[NOTEWORTHY]… Maroon Cloud, a powerful eight-part suite by Afrofuturist & celebrated flutist Nicole Mitchell, is a paean to the human gift of imagination

Maroon Cloud, a powerful eight-part suite by celebrated flutist Nicole Mitchell, is a paean to the human gift of imagination and its ability to foster resistance in our dystopian times. It features a drum-less quartet with Mitchell, cellist Tomeka Reid, pianist Aruán Ortiz, and vocalist Fay Victor, recorded live at National Sawdust in Brooklyn as part of John Zorn’s Stone Commissioning Series (March 29, 2017).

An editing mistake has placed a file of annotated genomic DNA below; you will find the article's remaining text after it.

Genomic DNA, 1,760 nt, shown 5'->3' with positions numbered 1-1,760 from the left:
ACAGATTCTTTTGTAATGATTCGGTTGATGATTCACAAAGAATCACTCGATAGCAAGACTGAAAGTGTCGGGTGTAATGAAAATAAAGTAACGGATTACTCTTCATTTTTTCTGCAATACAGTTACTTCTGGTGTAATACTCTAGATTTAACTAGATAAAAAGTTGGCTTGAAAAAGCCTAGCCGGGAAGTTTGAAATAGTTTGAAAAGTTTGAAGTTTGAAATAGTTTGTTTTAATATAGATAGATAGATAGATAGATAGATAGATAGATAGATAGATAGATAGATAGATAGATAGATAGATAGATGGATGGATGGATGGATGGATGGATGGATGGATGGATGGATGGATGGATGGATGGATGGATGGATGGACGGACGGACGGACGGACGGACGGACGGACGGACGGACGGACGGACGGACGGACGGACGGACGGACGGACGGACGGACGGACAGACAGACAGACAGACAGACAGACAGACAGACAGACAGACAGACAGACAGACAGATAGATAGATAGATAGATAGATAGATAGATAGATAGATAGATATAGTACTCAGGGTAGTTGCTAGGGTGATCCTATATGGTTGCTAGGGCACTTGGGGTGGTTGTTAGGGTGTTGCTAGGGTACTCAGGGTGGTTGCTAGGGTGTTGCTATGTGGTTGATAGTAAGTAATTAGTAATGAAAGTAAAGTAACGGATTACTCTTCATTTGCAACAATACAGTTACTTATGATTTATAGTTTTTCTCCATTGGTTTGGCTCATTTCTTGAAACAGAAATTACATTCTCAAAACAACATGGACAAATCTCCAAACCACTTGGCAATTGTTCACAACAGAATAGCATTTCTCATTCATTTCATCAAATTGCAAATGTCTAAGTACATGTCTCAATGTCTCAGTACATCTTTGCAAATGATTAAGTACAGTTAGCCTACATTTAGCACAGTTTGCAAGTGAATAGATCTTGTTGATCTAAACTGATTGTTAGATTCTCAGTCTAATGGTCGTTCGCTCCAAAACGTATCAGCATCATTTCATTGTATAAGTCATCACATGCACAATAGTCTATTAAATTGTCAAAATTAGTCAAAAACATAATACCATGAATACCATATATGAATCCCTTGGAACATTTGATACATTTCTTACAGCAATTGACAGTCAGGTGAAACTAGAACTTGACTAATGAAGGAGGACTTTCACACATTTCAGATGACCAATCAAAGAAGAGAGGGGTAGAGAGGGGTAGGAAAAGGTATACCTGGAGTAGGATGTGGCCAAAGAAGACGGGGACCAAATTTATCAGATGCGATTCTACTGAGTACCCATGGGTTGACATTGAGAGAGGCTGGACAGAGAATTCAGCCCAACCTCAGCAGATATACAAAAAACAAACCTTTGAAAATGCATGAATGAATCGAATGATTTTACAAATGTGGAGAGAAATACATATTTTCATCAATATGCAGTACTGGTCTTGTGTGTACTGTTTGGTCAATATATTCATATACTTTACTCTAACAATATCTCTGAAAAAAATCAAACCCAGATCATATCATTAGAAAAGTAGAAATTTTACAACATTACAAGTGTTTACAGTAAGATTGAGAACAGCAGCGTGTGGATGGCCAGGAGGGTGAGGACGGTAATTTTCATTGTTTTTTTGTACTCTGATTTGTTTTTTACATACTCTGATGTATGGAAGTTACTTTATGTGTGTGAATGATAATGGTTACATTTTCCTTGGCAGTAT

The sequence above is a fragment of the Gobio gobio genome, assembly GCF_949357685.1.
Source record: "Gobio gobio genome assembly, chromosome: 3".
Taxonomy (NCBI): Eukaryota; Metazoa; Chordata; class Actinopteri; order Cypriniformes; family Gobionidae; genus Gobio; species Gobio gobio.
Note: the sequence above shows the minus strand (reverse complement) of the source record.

In part, Maroon Cloud refers to the realm of creativity that we can enter simply by closing our eyes — an ability no one can take away from us. Imagination, especially black imagination, is a really vital and undervalued resource, the composer states. It’s very clear that we can’t continue in the same direction that we’ve gone, but we need to return to where imagination and creativity come from, because if we don’t have another vision then we can’t make a different future. What makes us special as human beings are our ability to imagine things that don’t even exist yet. Those future-seeking visions, for now, exist in what we might call the cloud. Maroon, meanwhile, has a number of meanings: it ties into the theme of resistance by referencing the Maroons — those Africans who escaped slavery in the Caribbean and banded with indigenous people to form their own communities as early as the 16th century. Mitchell also cites the alternate meaning of marooned, i.e., people being abandoned to their fate. And then there’s maroon, the rich dark color we might see with eyes closed, imagining social and political renewal. Nicole Mitchell, a longtime Chicagoan, and professor of music at the University of California-Irvine, recently received a Champion of New Music Award from the American Composers Forum. She has been hailed for her Afrofuturist vision and credited as the most inventive flutist in the past 30 years of jazz by The New York Times. Her varied projects and leadership as the first woman to chair the AACM have widened the scope of improvised music. ~Editorial Review | Amazon

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